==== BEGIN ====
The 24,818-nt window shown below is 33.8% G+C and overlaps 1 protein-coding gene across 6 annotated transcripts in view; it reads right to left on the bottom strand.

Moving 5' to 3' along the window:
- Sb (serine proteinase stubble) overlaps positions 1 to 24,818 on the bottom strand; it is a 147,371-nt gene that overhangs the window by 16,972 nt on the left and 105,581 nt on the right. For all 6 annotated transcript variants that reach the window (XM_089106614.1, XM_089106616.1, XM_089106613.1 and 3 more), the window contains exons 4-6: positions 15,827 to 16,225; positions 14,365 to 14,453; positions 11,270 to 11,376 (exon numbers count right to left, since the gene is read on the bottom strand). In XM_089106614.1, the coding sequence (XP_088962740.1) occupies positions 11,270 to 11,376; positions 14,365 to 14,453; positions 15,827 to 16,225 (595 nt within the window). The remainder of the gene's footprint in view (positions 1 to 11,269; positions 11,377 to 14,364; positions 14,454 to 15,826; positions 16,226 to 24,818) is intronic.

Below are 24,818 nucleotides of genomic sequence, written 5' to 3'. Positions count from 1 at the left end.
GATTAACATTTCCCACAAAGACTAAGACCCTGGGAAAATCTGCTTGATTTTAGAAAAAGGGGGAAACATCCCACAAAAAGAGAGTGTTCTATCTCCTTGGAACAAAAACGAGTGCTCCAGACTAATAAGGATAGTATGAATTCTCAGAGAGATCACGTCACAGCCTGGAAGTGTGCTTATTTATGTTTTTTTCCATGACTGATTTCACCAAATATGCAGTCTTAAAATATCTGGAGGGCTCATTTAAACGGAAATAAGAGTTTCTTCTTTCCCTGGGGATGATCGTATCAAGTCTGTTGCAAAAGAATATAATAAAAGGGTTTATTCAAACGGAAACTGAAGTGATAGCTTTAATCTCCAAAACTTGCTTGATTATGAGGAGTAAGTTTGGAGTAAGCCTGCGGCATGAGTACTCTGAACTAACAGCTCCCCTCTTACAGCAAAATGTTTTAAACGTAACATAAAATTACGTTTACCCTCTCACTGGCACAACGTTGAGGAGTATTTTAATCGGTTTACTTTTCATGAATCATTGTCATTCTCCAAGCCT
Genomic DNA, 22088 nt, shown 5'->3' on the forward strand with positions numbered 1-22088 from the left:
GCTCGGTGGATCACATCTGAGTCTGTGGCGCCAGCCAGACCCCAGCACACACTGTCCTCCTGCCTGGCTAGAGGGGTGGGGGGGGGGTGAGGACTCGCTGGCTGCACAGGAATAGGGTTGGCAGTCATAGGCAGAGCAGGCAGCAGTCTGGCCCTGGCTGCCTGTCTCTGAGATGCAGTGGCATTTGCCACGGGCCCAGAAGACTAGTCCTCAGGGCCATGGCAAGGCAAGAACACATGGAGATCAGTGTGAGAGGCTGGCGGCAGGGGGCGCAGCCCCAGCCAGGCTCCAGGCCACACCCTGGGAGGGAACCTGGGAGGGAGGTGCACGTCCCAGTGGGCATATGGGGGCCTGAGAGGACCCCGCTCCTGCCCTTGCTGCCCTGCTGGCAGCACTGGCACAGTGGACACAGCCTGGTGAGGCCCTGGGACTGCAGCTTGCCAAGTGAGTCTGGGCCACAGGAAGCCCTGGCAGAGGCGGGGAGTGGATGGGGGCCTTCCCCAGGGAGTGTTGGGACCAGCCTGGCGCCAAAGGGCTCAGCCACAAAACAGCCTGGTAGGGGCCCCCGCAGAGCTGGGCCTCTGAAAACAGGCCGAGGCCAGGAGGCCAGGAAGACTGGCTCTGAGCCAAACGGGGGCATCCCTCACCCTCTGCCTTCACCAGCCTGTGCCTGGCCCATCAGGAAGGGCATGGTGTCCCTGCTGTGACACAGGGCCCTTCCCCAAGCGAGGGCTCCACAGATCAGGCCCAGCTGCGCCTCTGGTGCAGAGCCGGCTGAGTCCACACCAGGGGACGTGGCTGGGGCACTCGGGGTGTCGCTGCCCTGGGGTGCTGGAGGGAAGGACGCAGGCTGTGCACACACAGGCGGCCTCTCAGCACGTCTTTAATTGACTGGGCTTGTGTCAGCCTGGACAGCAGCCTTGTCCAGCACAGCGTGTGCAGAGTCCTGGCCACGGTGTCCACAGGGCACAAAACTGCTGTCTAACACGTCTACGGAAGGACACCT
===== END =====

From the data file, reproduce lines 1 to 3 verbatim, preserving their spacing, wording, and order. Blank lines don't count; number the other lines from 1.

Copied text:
The 24,818-nt window shown below is 33.8% G+C and overlaps 1 protein-coding gene across 6 annotated transcripts in view; it reads right to left on the bottom strand.

Moving 5' to 3' along the window:
- Sb (serine proteinase stubble) overlaps positions 1 to 24,818 on the bottom strand; it is a 147,371-nt gene that overhangs the window by 16,972 nt on the left and 105,581 nt on the right. For all 6 annotated transcript variants that reach the window (XM_089106614.1, XM_089106616.1, XM_089106613.1 and 3 more), the window contains exons 4-6: positions 15,827 to 16,225; positions 14,365 to 14,453; positions 11,270 to 11,376 (exon numbers count right to left, since the gene is read on the bottom strand). In XM_089106614.1, the coding sequence (XP_088962740.1) occupies positions 11,270 to 11,376; positions 14,365 to 14,453; positions 15,827 to 16,225 (595 nt within the window). The remainder of the gene's footprint in view (positions 1 to 11,269; positions 11,377 to 14,364; positions 14,454 to 15,826; positions 16,226 to 24,818) is intronic.